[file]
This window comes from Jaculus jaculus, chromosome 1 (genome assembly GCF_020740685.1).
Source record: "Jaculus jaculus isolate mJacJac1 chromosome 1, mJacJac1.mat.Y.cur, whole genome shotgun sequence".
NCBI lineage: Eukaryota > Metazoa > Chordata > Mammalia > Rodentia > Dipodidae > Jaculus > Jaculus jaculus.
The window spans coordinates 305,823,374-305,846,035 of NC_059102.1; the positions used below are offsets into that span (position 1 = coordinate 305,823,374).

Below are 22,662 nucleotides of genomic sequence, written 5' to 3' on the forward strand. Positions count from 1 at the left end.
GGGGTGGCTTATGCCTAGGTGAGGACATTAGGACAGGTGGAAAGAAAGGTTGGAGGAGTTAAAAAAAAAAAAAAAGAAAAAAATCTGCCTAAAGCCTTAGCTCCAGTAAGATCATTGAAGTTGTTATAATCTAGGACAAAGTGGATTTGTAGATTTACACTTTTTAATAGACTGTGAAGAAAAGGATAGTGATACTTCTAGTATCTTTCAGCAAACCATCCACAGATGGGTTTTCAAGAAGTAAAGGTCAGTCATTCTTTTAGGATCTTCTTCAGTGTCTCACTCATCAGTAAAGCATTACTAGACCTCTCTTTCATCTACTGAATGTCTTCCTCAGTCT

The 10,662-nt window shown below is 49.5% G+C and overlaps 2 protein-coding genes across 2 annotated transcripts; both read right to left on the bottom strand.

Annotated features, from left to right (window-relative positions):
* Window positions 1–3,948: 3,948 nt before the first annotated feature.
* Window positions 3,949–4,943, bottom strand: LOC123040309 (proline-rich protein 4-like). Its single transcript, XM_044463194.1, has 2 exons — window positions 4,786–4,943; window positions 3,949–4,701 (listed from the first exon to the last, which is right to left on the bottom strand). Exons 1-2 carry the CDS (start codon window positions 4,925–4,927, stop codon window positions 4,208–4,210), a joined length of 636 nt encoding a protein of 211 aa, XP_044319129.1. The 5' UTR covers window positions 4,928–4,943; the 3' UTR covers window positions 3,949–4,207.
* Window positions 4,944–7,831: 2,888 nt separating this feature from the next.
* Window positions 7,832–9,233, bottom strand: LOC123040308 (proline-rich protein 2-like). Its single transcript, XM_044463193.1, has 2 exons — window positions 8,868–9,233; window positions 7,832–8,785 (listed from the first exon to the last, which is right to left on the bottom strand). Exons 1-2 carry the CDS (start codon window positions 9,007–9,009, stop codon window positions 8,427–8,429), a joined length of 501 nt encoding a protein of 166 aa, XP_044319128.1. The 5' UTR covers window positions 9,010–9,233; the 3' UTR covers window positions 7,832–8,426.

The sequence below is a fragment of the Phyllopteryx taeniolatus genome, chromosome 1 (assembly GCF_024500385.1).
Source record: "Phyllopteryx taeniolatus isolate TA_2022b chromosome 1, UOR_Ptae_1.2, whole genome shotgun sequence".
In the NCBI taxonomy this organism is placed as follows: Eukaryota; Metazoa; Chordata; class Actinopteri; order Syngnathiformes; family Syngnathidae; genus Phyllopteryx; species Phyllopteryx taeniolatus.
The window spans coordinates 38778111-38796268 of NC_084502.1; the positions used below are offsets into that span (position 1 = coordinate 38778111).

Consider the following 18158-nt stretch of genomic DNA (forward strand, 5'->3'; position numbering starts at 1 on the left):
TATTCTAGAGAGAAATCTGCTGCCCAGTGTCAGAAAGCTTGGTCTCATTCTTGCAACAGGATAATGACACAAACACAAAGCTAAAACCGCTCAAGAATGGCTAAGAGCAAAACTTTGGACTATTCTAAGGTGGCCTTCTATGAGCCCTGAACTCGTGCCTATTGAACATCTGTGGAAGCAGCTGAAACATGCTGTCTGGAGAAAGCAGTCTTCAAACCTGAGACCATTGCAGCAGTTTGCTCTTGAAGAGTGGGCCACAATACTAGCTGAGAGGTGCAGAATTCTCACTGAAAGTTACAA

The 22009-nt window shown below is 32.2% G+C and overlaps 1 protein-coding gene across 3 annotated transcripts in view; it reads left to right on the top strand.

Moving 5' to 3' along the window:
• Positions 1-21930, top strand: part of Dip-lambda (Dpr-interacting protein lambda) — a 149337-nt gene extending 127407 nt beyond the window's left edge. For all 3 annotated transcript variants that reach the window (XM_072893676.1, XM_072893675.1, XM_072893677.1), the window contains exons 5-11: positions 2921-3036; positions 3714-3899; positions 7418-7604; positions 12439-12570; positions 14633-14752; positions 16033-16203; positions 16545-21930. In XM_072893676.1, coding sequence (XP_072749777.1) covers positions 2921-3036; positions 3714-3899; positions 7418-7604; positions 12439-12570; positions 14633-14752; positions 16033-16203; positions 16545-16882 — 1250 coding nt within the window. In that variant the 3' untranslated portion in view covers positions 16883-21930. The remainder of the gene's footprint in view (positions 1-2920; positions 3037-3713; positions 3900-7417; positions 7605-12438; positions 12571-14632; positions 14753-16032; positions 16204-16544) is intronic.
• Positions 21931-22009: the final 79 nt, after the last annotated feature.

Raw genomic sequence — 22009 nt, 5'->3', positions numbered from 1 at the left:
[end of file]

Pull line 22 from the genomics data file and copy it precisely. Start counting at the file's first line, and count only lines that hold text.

• Positions 21931-22009: the final 79 nt, after the last annotated feature.